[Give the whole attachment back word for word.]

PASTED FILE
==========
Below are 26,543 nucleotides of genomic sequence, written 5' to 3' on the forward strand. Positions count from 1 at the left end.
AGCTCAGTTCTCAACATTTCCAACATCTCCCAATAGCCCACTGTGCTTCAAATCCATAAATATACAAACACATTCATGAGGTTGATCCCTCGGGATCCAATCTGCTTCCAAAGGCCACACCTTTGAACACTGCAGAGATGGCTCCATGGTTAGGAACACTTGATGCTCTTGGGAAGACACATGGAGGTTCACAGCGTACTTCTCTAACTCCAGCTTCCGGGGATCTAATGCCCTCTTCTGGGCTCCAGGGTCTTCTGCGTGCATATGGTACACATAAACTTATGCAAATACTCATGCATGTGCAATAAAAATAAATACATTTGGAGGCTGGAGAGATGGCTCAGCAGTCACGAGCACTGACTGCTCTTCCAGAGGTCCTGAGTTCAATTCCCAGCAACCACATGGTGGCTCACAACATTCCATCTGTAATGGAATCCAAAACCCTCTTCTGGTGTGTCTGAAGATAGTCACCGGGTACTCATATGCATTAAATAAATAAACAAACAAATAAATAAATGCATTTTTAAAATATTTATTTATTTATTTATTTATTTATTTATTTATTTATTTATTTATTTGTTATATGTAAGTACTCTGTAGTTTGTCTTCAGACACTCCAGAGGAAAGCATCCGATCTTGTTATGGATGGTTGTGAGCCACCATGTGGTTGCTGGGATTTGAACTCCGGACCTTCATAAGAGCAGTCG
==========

Below are 26,543 nucleotides of genomic sequence, written 5' to 3' on the forward strand. Positions count from 1 at the left end.
AGCTCAGTTCTCAACATTTCCAACATCTCCCAATAGCCCACTGTGCTTCAAATCCATAAATATACAAACACATTCATGAGGTTGATCCCTCGGGATCCAATCTGCTTCCAAAGGCCACACCTTTGAACACTGCAGAGATGGCTCCATGGTTAGGAACACTTGATGCTCTTGGGAAGACACATGGAGGTTCACAGCGTACTTCTCTAACTCCAGCTTCCGGGGATCTAATGCCCTCTTCTGGGCTCCAGGGTCTTCTGCGTGCATATGGTACACATAAACTTATGCAAATACTCATGCATGTGCAATAAAAATAAATACATTTGGAGGCTGGAGAGATGGCTCAGCAGTCACGAGCACTGACTGCTCTTCCAGAGGTCCTGAGTTCAATTCCCAGCAACCACATGGTGGCTCACAACATTCCATCTGTAATGGAATCCAAAACCCTCTTCTGGTGTGTCTGAAGATAGTCACCGGGTACTCATATGCATTAAATAAATAAACAAACAAATAAATAAATGCATTTTTAAAATATTTATTTATTTATTTATTTATTTATTTATTTATTTATTTATTTATTTGTTATATGTAAGTACTCTGTAGTTTGTCTTCAGACACTCCAGAGGAAAGCATCCGATCTTGTTATGGATGGTTGTGAGCCACCATGTGGTTGCTGGGATTTGAACTCCGGACCTTCATAAGAGCAGTCG